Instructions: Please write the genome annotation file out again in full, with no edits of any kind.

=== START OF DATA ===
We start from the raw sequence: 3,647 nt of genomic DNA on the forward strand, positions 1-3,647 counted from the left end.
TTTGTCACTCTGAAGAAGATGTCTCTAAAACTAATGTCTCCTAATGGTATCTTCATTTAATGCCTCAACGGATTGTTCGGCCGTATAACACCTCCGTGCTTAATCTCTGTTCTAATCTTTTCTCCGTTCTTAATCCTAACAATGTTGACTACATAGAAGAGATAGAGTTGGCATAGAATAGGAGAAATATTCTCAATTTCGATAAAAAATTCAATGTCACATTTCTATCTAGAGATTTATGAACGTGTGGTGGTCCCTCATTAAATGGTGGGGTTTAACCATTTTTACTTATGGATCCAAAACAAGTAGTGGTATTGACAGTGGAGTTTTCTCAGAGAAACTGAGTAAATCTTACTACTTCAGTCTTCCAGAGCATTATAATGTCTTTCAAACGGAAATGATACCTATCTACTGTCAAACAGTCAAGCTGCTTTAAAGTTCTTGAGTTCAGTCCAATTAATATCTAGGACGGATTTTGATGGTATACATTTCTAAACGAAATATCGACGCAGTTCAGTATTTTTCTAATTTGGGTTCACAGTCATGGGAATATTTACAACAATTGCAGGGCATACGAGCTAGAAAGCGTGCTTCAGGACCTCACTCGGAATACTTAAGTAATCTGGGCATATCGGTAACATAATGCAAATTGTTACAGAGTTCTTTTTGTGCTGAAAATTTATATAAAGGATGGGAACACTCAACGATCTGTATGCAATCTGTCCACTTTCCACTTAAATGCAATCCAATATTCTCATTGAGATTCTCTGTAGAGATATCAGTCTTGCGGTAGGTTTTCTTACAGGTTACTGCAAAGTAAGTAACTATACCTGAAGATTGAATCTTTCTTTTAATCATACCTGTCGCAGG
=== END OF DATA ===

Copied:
We start from the raw sequence: 3,647 nt of genomic DNA on the forward strand, positions 1-3,647 counted from the left end.
TTTGTCACTCTGAAGAAGATGTCTCTAAAACTAATGTCTCCTAATGGTATCTTCATTTAATGCCTCAACGGATTGTTCGGCCGTATAACACCTCCGTGCTTAATCTCTGTTCTAATCTTTTCTCCGTTCTTAATCCTAACAATGTTGACTACATAGAAGAGATAGAGTTGGCATAGAATAGGAGAAATATTCTCAATTTCGATAAAAAATTCAATGTCACATTTCTATCTAGAGATTTATGAACGTGTGGTGGTCCCTCATTAAATGGTGGGGTTTAACCATTTTTACTTATGGATCCAAAACAAGTAGTGGTATTGACAGTGGAGTTTTCTCAGAGAAACTGAGTAAATCTTACTACTTCAGTCTTCCAGAGCATTATAATGTCTTTCAAACGGAAATGATACCTATCTACTGTCAAACAGTCAAGCTGCTTTAAAGTTCTTGAGTTCAGTCCAATTAATATCTAGGACGGATTTTGATGGTATACATTTCTAAACGAAATATCGACGCAGTTCAGTATTTTTCTAATTTGGGTTCACAGTCATGGGAATATTTACAACAATTGCAGGGCATACGAGCTAGAAAGCGTGCTTCAGGACCTCACTCGGAATACTTAAGTAATCTGGGCATATCGGTAACATAATGCAAATTGTTACAGAGTTCTTTTTGTGCTGAAAATTTATATAAAGGATGGGAACACTCAACGATCTGTATGCAATCTGTCCACTTTCCACTTAAATGCAATCCAATATTCTCATTGAGATTCTCTGTAGAGATATCAGTCTTGCGGTAGGTTTTCTTACAGGTTACTGCAAAGTAAGTAACTATACCTGAAGATTGAATCTTTCTTTTAATCATACCTGTCGCAGG